The course that Vincent Van Duysen has covered since 1990 shows a great consistency and a coherent design vision. From the start, he has focused on making a profile for himself with the design of a number of retail projects. This focus was no coincidence. Van Duysen has said on many occasions that if he had not had the opportunity to study architecture he would undoubtedly have pursued a career in fashion. It is therefore unsurprising that after his studies in Sint Lucas Gent he moved to Milan, a city renowned as one of the world capitals of design and fashion. In Milan he became convinced that a designer should not only express a concept as clearly as possible, he should also pay attention to every signiﬁcant detail.
His shop designs are architectural creations, in which the choice of material and the precise details are crucial. Just like John Pawson and David Chipperﬁeld, he decided to proﬁle himself through these modest projects. His experience with shops led for example to projects for the big Italian store chain La Rinascente.
Van Duysen himself did not start with large public commissions but small residential and retail contracts. In this AMAG, his private houses are abundantly present. In a Belgian context, this is certainly not an exception. In comparison to the Netherlands or England for example, there are much more private clients who want to build an individual house. The relationship between the architect and the client is different. Van Duysen talks about "tailor-made' homes. private spaces designed with the client's complete comfort in mind. With such a high level of involvement on the client‘s part, it is extremely important that the architect gains a full understanding of his or her wishes. On the other hand, houses do tend to outlast their owners, and so most designers will be aware of the need to manage every speciﬁc personal tastes. The project which ﬁrst brought Van Duysen to the attention of the architect world as someone capable of more than just housing was undoubtedly the Concordia ofﬁce building in Waregem (1998). His ﬁrst public project is the youth hostel in Antwerp (2004-2012), in which he managed to redeﬁne this type of project.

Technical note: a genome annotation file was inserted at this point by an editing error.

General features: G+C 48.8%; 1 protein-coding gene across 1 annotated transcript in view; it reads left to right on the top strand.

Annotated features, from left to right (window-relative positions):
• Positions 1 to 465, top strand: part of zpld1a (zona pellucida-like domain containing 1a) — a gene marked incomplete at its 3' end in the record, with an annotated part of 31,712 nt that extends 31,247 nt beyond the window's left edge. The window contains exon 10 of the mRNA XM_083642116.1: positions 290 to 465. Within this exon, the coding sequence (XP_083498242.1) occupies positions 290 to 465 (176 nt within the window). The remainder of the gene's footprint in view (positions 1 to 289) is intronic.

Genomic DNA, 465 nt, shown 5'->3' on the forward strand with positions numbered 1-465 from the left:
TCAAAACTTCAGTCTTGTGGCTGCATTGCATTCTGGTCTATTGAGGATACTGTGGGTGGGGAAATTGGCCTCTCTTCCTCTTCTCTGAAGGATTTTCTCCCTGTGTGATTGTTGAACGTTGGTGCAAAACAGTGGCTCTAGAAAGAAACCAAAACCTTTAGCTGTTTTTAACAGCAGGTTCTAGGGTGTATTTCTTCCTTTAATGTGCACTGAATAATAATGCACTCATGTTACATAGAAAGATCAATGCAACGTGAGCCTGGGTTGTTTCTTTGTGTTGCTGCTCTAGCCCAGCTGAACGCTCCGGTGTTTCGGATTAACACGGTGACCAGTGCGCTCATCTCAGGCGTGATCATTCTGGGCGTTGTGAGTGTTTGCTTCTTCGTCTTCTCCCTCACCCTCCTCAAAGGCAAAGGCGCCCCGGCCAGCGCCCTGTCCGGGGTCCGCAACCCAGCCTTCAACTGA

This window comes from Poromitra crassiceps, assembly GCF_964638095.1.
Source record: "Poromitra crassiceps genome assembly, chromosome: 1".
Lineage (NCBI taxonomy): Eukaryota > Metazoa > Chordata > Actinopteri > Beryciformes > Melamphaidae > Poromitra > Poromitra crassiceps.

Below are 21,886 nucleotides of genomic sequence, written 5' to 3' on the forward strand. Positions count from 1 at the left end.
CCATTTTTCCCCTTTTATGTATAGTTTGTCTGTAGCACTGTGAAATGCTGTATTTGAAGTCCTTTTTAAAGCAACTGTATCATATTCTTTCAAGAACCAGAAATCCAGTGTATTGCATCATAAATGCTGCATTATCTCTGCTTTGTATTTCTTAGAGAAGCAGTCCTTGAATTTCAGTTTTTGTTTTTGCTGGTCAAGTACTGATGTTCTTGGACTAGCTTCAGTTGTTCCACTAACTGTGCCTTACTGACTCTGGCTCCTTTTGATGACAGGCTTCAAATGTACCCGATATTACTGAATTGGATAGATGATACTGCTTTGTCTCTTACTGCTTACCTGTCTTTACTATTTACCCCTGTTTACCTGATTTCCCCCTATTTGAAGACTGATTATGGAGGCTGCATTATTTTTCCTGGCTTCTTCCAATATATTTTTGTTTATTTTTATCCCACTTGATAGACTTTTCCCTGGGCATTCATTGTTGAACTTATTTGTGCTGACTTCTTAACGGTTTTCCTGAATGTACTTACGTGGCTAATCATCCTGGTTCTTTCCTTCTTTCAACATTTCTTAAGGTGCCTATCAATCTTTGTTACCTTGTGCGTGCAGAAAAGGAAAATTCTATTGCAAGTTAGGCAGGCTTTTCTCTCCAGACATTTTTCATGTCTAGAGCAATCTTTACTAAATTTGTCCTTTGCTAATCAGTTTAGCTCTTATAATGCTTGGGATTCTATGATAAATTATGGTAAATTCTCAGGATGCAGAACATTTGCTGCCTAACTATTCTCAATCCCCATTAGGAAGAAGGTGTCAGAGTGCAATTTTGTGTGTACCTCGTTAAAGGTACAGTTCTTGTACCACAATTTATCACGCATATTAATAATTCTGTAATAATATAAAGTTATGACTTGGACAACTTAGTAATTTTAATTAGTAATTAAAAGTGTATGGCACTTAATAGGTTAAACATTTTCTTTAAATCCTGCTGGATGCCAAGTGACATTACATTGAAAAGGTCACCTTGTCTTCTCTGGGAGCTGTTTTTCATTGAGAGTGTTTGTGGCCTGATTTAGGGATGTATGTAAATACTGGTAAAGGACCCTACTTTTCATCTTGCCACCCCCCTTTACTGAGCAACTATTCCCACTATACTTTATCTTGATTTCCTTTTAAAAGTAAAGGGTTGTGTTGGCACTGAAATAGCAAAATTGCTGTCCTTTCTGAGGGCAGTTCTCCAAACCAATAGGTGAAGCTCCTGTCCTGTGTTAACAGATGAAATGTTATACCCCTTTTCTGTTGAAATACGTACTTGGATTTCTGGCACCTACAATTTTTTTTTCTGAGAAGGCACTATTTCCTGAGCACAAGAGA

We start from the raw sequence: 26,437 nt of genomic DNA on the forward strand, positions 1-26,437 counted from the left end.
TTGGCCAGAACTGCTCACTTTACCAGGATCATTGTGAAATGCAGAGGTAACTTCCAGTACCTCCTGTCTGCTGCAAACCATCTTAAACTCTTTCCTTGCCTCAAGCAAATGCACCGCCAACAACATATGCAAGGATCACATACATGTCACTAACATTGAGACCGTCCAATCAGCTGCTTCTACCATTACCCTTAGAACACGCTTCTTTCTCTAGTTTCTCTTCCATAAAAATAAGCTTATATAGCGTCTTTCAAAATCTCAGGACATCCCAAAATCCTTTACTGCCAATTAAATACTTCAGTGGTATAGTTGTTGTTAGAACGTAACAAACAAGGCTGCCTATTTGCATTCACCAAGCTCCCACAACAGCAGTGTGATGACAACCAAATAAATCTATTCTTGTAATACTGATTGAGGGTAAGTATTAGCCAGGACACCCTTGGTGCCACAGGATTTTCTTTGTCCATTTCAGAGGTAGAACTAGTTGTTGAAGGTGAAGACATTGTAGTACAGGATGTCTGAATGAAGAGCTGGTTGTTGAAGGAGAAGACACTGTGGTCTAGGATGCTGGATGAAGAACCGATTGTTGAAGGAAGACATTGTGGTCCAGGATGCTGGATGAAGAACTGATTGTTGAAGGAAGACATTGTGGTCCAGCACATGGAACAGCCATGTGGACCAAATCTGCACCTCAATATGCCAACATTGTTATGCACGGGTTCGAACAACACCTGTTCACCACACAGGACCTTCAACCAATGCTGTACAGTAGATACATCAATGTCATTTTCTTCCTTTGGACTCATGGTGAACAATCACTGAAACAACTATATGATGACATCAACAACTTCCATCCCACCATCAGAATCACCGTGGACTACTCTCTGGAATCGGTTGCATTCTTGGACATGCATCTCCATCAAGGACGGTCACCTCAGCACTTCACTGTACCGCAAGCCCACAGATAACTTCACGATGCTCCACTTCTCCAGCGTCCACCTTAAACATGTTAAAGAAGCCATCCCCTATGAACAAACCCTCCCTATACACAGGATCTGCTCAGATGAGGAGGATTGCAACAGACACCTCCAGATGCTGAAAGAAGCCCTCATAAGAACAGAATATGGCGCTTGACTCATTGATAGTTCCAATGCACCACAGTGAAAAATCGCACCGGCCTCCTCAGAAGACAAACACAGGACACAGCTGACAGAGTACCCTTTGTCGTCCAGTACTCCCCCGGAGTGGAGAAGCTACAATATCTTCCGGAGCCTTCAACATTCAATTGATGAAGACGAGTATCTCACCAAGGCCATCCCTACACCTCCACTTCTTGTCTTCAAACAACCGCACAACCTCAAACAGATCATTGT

A detail is not a detail